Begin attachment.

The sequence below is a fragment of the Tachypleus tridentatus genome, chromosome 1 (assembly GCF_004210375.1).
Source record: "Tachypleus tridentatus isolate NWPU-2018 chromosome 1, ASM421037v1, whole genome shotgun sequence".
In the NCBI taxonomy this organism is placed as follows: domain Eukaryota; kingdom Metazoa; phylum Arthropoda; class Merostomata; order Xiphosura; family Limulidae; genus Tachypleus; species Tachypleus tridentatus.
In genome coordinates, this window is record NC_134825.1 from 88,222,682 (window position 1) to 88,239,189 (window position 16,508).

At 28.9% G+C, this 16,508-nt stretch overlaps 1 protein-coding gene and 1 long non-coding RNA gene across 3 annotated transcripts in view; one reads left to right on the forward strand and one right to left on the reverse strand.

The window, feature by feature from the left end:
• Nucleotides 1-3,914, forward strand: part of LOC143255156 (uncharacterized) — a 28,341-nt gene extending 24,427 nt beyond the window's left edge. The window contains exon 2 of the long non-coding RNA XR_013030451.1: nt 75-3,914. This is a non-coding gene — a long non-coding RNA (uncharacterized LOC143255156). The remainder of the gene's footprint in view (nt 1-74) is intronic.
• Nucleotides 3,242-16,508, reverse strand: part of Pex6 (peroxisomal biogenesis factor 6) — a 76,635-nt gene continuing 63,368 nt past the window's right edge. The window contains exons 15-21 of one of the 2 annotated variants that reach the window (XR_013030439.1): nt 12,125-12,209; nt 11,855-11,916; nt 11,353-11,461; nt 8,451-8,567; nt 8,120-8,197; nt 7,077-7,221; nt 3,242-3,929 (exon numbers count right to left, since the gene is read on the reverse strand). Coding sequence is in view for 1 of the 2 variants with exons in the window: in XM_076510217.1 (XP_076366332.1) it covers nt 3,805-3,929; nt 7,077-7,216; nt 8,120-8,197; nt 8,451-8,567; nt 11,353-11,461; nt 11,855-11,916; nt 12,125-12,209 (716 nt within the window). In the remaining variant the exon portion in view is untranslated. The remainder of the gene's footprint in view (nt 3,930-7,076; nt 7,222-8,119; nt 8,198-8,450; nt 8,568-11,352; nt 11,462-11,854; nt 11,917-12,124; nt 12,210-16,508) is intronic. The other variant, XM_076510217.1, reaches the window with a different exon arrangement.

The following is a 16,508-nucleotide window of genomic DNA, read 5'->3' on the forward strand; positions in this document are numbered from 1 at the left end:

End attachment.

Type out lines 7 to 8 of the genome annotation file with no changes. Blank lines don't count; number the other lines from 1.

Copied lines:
• Nucleotides 1-3,914, forward strand: part of LOC143255156 (uncharacterized) — a 28,341-nt gene extending 24,427 nt beyond the window's left edge. The window contains exon 2 of the long non-coding RNA XR_013030451.1: nt 75-3,914. This is a non-coding gene — a long non-coding RNA (uncharacterized LOC143255156). The remainder of the gene's footprint in view (nt 1-74) is intronic.
• Nucleotides 3,242-16,508, reverse strand: part of Pex6 (peroxisomal biogenesis factor 6) — a 76,635-nt gene continuing 63,368 nt past the window's right edge. The window contains exons 15-21 of one of the 2 annotated variants that reach the window (XR_013030439.1): nt 12,125-12,209; nt 11,855-11,916; nt 11,353-11,461; nt 8,451-8,567; nt 8,120-8,197; nt 7,077-7,221; nt 3,242-3,929 (exon numbers count right to left, since the gene is read on the reverse strand). Coding sequence is in view for 1 of the 2 variants with exons in the window: in XM_076510217.1 (XP_076366332.1) it covers nt 3,805-3,929; nt 7,077-7,216; nt 8,120-8,197; nt 8,451-8,567; nt 11,353-11,461; nt 11,855-11,916; nt 12,125-12,209 (716 nt within the window). In the remaining variant the exon portion in view is untranslated. The remainder of the gene's footprint in view (nt 3,930-7,076; nt 7,222-8,119; nt 8,198-8,450; nt 8,568-11,352; nt 11,462-11,854; nt 11,917-12,124; nt 12,210-16,508) is intronic. The other variant, XM_076510217.1, reaches the window with a different exon arrangement.